Dr Erin Carrie and Dr Rob Drummond
Manchester Voices is a research project which explores the rich tapestry of accents, dialects, and identities that make up Greater Manchester. In this week’s blog, Dr Erin Carrie and Dr Rob Drummond discuss how the research will develop, and demonstrate why it really is a project about, with, and for the people of Greater Manchester.
As sociolinguists, we spend our time listening to the ways in which people use language, and investigating the role it plays in the performance of regional and social identity. With the Manchester voices project, we enrich those viewpoints with insights from poetry and history in our effort to celebrate Manchester’s rich linguistic and cultural heritage.
Present-day Greater Manchester is an increasingly prominent city-region comprising 2.8 million inhabitants across 493 square miles. It unites areas that were once part of Lancashire, Yorkshire and Cheshire, bringing together wide-ranging industrial histories, folk traditions and cultural influences, making it an ideal site for a study of this kind.
Our preliminary research across the ten boroughs of Bolton, Bury, Manchester, Oldham, Rochdale, Salford, Stockport, Tameside, Trafford and Wigan suggested that the accents and dialects of this region are heavily bound to notions of place and belonging. They are often a source of pride for their speakers, and evoke a strong sense of identity.
We exhibited these early findings in an interactive exhibition at Manchester Central Library in the summer of 2017. They demonstrated the wide variety of linguistic forms used in Greater Manchester, with sounds and grammar changing within the space of a few miles, and words varying from region to region.
‘Ginnel’ (alley), ‘skriking’ (crying) and ‘cruckle’ (to go over on one’s ankle) were just some examples of this rich lexical variation, not to mention the numerous words used for ‘bread roll’ across the ten boroughs (‘barm’, ‘barmcake’, ‘teacake’ and ‘muffin’, to name just a few!). The enthusiastic response to the exhibition reassured us that we were investigating a topic of genuine regional interest and value, which gave us the impetus to seek further funding.
With support from the AHRC, we’re now in a position to take the project to new levels, building on earlier successes, and employing additional methods to gain a more complete picture.
In 2020, we’ll undertake a comprehensive tour of the ten boroughs of Greater Manchester in our Accent Van – a specially kitted-out vehicle which will serve as a mobile interview booth and recording studio. This will give us access to a far greater range of people, stories and insights than ever before, making this one of the most detailed linguistic descriptions of a particular region the UK has ever seen.
Participants will be asked to share their thoughts on how they speak, reflecting on deeply embedded beliefs regarding the status and value of their own, and other people’s, accents and dialects and how they relate spoken language to a sense of local identity.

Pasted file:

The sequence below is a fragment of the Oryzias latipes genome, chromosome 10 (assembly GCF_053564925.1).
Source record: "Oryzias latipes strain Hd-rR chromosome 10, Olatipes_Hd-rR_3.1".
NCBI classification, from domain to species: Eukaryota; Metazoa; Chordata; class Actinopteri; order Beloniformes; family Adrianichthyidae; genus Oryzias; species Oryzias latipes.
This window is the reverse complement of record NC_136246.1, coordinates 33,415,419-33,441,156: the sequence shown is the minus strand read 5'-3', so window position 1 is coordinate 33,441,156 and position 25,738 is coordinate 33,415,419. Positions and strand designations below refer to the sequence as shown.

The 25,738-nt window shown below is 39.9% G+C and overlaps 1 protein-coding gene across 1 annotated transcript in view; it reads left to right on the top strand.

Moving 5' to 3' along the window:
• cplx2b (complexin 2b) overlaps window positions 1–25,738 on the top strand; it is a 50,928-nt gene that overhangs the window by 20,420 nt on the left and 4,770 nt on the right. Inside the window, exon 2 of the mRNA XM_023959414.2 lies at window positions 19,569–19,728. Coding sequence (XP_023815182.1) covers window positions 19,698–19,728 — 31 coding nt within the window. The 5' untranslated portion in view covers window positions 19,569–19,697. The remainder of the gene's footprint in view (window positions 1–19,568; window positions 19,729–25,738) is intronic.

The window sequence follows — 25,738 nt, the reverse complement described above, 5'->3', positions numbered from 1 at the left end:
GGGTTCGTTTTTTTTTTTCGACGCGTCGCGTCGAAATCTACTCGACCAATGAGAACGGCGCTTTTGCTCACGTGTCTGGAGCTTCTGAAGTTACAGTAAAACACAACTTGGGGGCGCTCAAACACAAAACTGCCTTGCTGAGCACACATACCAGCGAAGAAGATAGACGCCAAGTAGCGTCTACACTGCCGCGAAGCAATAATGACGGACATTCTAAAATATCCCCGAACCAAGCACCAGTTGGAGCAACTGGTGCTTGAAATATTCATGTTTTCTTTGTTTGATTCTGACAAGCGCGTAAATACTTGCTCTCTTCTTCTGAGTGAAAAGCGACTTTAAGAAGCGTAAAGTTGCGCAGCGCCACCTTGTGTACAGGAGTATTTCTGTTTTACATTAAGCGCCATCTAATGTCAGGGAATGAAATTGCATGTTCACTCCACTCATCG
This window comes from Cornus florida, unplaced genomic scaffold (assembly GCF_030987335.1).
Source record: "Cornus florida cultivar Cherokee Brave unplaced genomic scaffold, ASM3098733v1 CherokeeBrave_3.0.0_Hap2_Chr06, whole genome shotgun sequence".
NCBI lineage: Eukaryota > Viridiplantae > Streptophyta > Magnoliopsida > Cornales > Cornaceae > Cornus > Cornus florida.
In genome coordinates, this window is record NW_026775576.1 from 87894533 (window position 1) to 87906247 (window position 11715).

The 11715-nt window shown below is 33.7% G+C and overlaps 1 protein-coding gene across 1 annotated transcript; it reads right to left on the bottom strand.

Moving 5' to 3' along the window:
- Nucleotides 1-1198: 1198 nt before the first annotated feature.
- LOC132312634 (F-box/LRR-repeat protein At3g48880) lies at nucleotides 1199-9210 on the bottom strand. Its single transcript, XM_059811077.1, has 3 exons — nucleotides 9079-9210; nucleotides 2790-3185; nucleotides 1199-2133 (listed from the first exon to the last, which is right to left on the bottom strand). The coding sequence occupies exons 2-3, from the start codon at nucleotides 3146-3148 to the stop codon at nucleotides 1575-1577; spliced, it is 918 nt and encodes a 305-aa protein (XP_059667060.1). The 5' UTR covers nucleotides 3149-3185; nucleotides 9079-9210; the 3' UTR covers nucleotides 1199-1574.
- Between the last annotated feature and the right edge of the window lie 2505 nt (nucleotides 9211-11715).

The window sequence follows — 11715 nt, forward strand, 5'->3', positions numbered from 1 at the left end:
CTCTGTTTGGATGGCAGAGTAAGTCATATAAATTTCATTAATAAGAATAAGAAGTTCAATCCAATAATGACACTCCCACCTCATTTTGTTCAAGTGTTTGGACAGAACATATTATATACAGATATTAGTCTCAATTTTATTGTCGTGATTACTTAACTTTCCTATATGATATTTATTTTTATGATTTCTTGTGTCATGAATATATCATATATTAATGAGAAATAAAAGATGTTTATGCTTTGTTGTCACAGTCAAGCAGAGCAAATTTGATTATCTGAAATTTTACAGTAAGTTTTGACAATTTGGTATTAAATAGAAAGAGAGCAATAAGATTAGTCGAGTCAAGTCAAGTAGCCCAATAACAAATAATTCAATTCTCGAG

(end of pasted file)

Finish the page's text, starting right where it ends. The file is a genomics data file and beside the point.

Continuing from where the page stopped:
In addition to the Accent Van, we will be digitally mapping the area’s accents and dialects using a sophisticated online tool developed specifically for the project, as well as running a series of attitude surveys to track people’s thoughts and feelings about the speech of the region. We will also be organising outreach and poetry workshops in collaboration with the Manchester Centre for Youth Studies, the Manchester Centre for Public History and Heritage and Manchester Met’s English Department, which will serve to engage members of the public in thoughtful discussion and creative collaboration around issues of accent, dialect and identity.
The project will culminate with a permanent Manchester Central Library installation and audiovisual archive, containing interviews with people from each of the ten boroughs, interactive dialect maps and excerpts of analysis and creative artefacts.
The archive will also contain recordings digitised as part of the British Library and Heritage Lottery Fund Unlocking the UK’s Sound Heritage initiative, which will provide a vital historical link and allow the researchers to explore language change in the region over time. In addition to this, we will tour a smaller exhibition around the ten boroughs, inviting people to share in the findings they have helped to generate.
Manchester Voices will have a further public presence in the new Manchester Poetry Library (opening at Manchester Metropolitan University in 2020), where there will be an archive of regional poetry that features the area’s diverse dialects. As part of the project, we will host a series of poetry performances and events across the region, exploring the role of accent and dialect in literary works and literary creation, and workshops in local schools and community settings.
Manchester Voices is an AHRC-funded project that is truly about, with, and for the people of Greater Manchester. By bringing regional accents and dialects to the fore of public consciousness, we hope that they will come to be understood and appreciated in new ways.
Further information about the project is available at www.manchestervoices.org